Defense Acquisition University

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Defense Acquisition University
DAU Seal.png
Established 1992
Type Professional Development
President James Woolsey
Location Fort Belvoir, Virginia, USA
Website dau.mil

The Defense Acquisition University (DAU) is a Department of Defense (DoD) training establishment authorized by Congress under the Defense Acquisition Workforce Improvement Act of 1990 and established by DoD Directive 5000.57 on October 22, 1991, that trains the approximately 150,000 military and civilian DoD personnel in the fields of acquisition, technology, and logistics (AT&L). In addition, DAU provides services to defense contractors.[1][2] DAU is accredited by the Council on Occupational Education.[3]

DAU provides the following services:

  • Acquisition certification and leadership training
  • Mission assistance to acquisition organizations and teams
  • Online knowledge-sharing resources
  • Continuous learning assets

Locations[edit]

DAU, headquartered at headquartered at Fort Belvoir, Virginia, serves members of the Defense Acquisition Workforce who are located around the country and world. Branch campuses are located in areas with a high concentration of Defense Acquisition Workforce members. Each branch campus focuses its training on the workforce members in its region. DAU’s branch campuses are in:

History[edit]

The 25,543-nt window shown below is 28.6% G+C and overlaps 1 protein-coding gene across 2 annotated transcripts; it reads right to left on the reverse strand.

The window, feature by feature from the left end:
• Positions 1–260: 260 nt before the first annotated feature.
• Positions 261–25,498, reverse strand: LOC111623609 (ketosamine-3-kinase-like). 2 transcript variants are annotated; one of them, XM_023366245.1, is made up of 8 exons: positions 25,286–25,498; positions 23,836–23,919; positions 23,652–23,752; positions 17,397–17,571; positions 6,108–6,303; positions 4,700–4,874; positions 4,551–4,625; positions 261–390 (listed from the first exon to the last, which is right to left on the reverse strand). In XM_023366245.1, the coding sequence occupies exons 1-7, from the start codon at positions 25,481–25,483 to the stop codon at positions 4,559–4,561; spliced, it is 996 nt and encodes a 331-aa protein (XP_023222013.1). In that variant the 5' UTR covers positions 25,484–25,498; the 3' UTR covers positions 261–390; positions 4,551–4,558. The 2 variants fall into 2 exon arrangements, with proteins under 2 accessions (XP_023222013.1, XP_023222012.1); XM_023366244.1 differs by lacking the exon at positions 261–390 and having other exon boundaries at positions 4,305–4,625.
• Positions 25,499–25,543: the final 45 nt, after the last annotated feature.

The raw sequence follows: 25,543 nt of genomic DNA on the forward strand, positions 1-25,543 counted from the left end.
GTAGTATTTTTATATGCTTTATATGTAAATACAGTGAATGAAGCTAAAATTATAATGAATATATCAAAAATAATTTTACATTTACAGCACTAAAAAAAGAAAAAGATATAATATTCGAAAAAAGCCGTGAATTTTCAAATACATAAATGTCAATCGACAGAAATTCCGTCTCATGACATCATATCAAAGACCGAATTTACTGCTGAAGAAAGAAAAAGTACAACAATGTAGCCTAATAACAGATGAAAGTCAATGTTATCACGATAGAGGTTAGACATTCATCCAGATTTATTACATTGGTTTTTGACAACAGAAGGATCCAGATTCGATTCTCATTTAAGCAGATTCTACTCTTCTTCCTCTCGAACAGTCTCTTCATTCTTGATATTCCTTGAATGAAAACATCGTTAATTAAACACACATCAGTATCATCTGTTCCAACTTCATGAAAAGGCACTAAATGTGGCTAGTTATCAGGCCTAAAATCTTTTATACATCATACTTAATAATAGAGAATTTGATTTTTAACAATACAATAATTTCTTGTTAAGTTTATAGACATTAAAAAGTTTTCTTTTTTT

DAU was created as a result of critical necessity, identified in high-level studies and legislation, for providing the Department of Defense Acquisition, Technology and Logistics workforce with a professional career path and consistency of training content and opportunity.

The Department of Defense issued DoD Directive 5000.57 October 1991, which served as the University’s charter. Originally a loose consortium of existing training commands, DAU worked to standardize the training courses and establish mechanisms that that allowed for centralized equitable management of training funds for the DoD (AT&L) workforce.

During the late 1990s, the consortium arrangement was replaced with a centralized structure that operated more like a corporate university, with a focus on case-based instruction and emphasizing the use of distance learning, mission assistance and knowledge sharing. The new structure also centralizes course development under DAU headquarters.

On February 8, 2006, the Under Secretary of Defense for Acquisition, Technology and Logistics issued DoD Instruction 5000.57, which supersedes DoD Directive 5000.57. This new instruction describes the mission, responsibilities, functions and authorities of DAU.

Learning assets[edit]

DAU has implemented the AT&L Performance Learning Model (PLM).[4]

Training[5] The Defense Acquisition Workforce Improvement Act (DAWIA) requires Defense Acquisition Workforce members to be certified for the positions they hold. DAU offers training courses for all Defense Acquisition Workforce members in 14 career fields and at three certification levels. Through DAU’s Core Certification and Core Plus training courses, the workforce can fulfill the training requirements needed to achieve the certification required by DAWIA.

Continuous Learning[6] DAU’s Continuous Learning Center (CLC) DAU’s Continuous Learning Center (CLC) helps the Defense Acquisition Workforce acquire continuous learning points to remain current in their positions. Continuous learning modules cover specific acquisition topics.

Mission Assistance[7] DAU’s multidisciplinary faculty provides consulting services to variable-sized teams in acquisition organizations.

Knowledge Sharing[8] DAU provides the AT&L community extensive knowledge sharing assets available anytime and anywhere to promote career-long learning and workplace effectiveness. Learning products include knowledge repositories, communities of practice, performance learning tools, best practices, and search capabilities.